Monday, September 1, 2008

Evangelicals and Catholics

Nearly two decades ago, a group of Evangelical Protestant and Roman Catholic scholars began work on a document entitled "Evangelicals and Catholics Together". Its premise was that Roman Catholics and Evangelical Protestants have reached a point where, in spite of some minor differences, they agree on the essential points of doctrine. Sixteen years later, both the Pope and a leading voice in the largest Protestant denomination in the United States still seem to disagree with them.

Many reading this will obviously respond with an indifferent "who cares?" But with the 75 million American Catholics and 16 million Southern Baptists making up more than 30 percent of the country's population, it is an issue worth discussing. And Pope Benedict XVIII's recent visit to the United States has brought the issue to the forefront.

Before looking at a few of the differences that still divide Catholics and Protestants (particularly Evangelicals) 500 years after the Reformation, it is good to acknowledge the many areas of agreement. Catholics and Protestants believe the same things about God's nature and about the death, burial and resurrection of Christ. Catholics and Protestants also have essentially the same Bible; the Catholic Bible has the same 66 books of the Protestant Bible, but also adds the apocryphal texts. Catholics and Protestants also agree on a number of political and social issues, including opposition to abortion, euthanasia, and stem cell research.

But as both Pope Benedict and R. Albert Mohler Jr., president of Southern Baptist Theological Seminary, have stated in recent days, while there is agreement on many things, the differences continue over the most important issues. In reacting to a statement released by the Vatican last July re-asserting that non-Catholic churches were defective or not true churches but merely ecclesial communities and therefore did not have the "means of salvation," and that the Roman Catholic Church is the only true church, Mohler summed up the impasse this way in a recent article:

"The Roman Catholic Church believes that evangelicals are in spiritual danger for obstinately and disobediently excluding ourselves from submission to its universal claims and its papacy," Mohler wrote. "Evangelicals are concerned that Catholics are in spiritual danger for their submission to these very claims. We both understand what is at stake."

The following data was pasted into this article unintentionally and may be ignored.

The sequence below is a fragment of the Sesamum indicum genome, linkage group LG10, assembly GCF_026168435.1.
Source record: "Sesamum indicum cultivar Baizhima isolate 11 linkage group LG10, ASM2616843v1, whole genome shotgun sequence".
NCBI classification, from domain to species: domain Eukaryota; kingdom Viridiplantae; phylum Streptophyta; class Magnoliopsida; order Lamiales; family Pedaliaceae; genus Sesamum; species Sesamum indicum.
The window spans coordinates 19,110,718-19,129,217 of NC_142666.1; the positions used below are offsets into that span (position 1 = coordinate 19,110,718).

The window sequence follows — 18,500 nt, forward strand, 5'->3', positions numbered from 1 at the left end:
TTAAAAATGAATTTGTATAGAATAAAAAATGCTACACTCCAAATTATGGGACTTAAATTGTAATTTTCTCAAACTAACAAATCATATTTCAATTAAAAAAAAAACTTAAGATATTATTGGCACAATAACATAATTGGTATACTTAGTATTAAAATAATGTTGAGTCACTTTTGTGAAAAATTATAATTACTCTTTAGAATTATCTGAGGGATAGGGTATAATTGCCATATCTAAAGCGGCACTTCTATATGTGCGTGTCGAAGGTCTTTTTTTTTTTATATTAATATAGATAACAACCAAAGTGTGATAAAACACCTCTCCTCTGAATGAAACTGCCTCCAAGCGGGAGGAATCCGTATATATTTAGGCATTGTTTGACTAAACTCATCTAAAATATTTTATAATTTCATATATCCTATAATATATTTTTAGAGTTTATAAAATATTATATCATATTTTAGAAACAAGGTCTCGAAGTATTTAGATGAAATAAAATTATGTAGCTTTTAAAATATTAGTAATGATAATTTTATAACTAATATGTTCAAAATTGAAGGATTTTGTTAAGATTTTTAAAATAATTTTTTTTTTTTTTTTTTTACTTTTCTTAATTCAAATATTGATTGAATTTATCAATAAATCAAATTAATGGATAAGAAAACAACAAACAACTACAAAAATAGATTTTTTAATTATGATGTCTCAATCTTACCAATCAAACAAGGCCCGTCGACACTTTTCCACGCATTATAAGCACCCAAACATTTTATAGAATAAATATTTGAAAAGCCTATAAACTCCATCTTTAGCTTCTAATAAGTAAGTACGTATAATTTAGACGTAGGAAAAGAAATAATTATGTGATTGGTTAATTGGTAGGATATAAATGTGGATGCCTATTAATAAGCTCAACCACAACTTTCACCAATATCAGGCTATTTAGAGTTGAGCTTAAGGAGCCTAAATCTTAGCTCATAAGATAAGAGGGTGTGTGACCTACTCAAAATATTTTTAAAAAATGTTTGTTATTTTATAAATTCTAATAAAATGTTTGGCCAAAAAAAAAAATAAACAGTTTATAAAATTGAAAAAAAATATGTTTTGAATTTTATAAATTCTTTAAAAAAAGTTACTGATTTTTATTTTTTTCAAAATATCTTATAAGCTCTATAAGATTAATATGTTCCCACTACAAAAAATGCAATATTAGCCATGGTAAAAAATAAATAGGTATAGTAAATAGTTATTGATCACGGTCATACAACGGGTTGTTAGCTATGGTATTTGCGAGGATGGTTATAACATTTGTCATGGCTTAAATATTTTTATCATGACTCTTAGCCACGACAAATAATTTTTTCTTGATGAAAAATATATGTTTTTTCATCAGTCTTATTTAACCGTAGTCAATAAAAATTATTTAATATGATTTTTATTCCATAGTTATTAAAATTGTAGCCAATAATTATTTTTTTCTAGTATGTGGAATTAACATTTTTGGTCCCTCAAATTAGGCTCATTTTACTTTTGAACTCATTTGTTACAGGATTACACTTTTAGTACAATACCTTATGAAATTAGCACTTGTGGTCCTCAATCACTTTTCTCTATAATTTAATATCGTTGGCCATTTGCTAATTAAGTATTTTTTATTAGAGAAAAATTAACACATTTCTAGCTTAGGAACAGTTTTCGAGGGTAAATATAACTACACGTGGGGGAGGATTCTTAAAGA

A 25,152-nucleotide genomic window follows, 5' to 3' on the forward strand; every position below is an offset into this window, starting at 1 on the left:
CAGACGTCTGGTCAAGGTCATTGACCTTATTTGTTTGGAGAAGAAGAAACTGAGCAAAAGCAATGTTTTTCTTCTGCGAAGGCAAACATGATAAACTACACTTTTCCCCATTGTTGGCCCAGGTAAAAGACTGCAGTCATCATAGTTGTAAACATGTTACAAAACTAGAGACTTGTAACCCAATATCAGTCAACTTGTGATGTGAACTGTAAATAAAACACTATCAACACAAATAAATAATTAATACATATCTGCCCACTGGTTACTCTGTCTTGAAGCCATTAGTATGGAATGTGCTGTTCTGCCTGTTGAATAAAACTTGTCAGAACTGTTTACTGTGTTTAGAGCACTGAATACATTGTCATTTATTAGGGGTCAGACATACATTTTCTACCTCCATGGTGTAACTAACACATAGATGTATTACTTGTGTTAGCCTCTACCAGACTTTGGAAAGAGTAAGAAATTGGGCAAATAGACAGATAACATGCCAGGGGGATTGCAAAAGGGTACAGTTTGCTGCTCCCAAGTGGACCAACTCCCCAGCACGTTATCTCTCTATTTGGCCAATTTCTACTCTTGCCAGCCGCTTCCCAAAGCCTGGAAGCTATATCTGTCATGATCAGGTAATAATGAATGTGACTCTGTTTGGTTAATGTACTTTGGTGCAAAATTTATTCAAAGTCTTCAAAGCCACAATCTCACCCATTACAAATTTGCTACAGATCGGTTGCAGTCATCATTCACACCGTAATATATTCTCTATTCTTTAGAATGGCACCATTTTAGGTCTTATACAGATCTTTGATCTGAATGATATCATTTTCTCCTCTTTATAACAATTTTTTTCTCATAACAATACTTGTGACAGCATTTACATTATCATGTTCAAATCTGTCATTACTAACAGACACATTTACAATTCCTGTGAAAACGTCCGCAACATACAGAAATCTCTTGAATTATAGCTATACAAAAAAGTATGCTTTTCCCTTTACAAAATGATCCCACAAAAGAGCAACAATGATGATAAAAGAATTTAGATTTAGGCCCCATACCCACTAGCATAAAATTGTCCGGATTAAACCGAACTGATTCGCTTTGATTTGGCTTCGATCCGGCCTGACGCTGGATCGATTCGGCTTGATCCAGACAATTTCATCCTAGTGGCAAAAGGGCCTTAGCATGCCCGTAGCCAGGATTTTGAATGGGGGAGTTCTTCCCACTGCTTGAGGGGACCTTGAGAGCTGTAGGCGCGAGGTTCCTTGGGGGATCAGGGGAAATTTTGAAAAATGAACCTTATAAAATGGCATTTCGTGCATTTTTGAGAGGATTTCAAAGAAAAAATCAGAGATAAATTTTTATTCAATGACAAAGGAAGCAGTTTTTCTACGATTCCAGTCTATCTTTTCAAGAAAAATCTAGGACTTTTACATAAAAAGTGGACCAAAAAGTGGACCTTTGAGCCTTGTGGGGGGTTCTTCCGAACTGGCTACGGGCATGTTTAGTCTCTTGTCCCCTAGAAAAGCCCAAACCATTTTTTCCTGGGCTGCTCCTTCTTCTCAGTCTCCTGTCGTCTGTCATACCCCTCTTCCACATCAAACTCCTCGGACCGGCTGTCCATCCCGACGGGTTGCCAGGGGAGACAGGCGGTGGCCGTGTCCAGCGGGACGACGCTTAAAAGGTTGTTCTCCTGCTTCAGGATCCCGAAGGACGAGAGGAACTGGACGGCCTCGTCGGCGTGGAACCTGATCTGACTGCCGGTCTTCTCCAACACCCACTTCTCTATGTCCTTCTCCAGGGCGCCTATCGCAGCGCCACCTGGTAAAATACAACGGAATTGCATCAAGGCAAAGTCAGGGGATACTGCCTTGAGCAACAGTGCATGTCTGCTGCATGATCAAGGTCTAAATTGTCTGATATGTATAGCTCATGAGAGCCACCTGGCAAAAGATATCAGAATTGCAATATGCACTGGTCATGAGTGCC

The key issue remains, as it has since the time of Martin Luther, salvation and the "true" church. And a person's view on the concept of Scripture Alone vs. Scripture and Tradition will pretty much determine where they fall in the argument. Mohler is solidly in the Scripture Alone camp, with the Pope obviously on the Scripture and Tradition side.

One thing I can say from personal experience (having been raised Catholic and later becoming Southern Baptist) is that the teaching about salvation is more consistent (or dogmatic, if you prefer) on the Baptist side. Every Baptist preacher I've ever heard has said that we are saved by grace alone, through faith alone, in Christ alone. They would likely point out various verses to support this (Ephesians 2:8-9, for example). The only time in the Bible that the question "what must I do to be saved?" is asked directly is in Acts 16:30-31. Paul's answer to the Philippian jailer was "believe on the Lord Jesus Christ and you will be saved."

Yet if you ask this question of 10 priests you may get 10 different answers. In an ongoing correspondence with various Catholic priests and educators a few years ago, I asked what the Catholic Church teaches is necessary for salvation. Some of the answers I received included:

"Baptism (as an infant)"

"Faith and good works"

"Faith in Christ"

"We are saved by grace alone but not faith alone"

"Love of God and neighbor"


"Salvation is both a gift from God and a reward"

"The Sacraments, especially receiving the Eucharist"

"Salvation is a lifelong process"

Most lay Catholics, not surprisingly, would answer with some type of works-based response. An impromptu survey outside of St. Patrick's in New York several years ago had most respondents answering that since they had done more good than bad, they'd probably get in. The official teaching of the Catholic Church is found in its Catechism, which states: "Moved by the Holy Spirit, we can merit for ourselves and for others all the graces needed to attain eternal life, as well as necessary temporal goods." (#2027, Catechism of the Catholic Church, 1994). The Catholic Church also sees the sacraments as necessary for salvation.

The two sides even disagree on the assurance of salvation. It is no secret that most Evangelicals believe that you cannot lose your salvation, although many mainline Protestant denominations take varying views on the subject. The Evangelical view is based, in part, on the following verses:

"My sheep listen to my voice; I know them, and they follow me. I give them eternal life, and they shall never perish; no one can snatch them out of my hand. My Father, who has given them to me, is greater than all; no one can snatch them out of my Father's hand (John 10:27-29)."

"Therefore, there is now no condemnation for those who are in Christ Jesus (Romans 8:1)."

"These things I have written to you who believe in the name of the Son of God, that you may know that you have eternal life (1 John 5:13)."

The official teaching of the Catholic Church, however, says exactly the opposite. The Council of Trent stated: "if anyone says that he will for certain, with an absolute and infallible certainty, have that great gift of perseverance even to the end...let him be condemned (Canon 16)." It is further stated that it is works that preserve justification, which means that if you don't have enough good works, your salvation will be lost.